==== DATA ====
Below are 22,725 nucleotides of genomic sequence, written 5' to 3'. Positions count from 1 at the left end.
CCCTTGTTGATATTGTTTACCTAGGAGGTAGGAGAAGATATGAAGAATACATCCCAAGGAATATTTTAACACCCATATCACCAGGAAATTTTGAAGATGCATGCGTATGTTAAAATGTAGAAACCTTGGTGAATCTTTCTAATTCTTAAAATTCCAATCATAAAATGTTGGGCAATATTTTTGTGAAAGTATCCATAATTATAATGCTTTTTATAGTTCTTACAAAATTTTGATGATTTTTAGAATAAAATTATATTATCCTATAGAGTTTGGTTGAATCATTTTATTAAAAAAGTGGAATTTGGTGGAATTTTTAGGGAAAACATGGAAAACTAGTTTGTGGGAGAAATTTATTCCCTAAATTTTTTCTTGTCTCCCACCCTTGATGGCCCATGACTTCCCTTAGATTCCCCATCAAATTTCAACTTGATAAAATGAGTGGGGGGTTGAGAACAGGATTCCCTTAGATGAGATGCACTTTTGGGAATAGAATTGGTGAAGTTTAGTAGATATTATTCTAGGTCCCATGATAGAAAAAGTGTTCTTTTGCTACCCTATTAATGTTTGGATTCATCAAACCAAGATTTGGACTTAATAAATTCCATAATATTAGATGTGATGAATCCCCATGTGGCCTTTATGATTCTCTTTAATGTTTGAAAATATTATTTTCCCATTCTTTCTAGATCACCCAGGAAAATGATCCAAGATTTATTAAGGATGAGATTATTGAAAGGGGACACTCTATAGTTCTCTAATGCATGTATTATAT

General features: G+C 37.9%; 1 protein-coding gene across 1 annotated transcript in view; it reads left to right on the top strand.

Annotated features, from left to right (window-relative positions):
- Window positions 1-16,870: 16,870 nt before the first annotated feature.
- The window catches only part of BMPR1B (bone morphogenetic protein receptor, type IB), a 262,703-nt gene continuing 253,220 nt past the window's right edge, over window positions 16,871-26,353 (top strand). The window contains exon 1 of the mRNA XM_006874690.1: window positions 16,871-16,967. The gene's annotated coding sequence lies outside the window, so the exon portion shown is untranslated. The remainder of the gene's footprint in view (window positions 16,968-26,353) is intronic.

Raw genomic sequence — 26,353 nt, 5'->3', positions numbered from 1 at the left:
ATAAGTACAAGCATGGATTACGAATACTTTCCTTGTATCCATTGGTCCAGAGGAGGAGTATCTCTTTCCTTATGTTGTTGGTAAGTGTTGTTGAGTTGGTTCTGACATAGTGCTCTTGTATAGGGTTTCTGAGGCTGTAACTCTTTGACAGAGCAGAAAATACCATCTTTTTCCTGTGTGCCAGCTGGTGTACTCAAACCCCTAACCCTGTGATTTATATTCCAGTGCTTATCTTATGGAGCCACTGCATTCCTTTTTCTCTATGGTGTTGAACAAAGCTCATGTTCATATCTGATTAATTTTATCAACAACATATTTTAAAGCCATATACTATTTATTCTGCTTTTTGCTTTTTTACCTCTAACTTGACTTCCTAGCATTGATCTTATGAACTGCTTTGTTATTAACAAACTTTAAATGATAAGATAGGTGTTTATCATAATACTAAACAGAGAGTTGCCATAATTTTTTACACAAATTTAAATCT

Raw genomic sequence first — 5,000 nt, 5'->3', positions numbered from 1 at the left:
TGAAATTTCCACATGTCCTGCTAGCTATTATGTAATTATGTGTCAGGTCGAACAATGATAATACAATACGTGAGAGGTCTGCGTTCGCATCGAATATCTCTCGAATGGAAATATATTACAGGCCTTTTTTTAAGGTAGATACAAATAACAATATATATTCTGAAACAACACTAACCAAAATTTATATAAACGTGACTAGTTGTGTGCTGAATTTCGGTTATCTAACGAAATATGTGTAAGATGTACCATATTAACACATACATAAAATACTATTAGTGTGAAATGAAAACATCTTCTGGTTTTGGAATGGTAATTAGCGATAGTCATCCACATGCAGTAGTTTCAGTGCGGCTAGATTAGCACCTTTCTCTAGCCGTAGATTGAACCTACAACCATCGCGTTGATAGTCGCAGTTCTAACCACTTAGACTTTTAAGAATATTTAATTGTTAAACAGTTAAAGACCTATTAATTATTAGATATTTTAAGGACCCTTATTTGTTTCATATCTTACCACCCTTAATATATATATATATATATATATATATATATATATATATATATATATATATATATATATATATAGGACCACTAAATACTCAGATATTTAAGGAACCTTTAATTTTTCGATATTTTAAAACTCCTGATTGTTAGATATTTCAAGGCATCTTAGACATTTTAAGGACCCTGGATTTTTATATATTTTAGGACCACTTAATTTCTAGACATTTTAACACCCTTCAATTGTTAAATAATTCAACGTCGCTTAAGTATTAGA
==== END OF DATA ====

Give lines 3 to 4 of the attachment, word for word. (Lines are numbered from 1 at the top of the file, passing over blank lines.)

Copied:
General features: G+C 37.9%; 1 protein-coding gene across 1 annotated transcript in view; it reads left to right on the top strand.

Annotated features, from left to right (window-relative positions):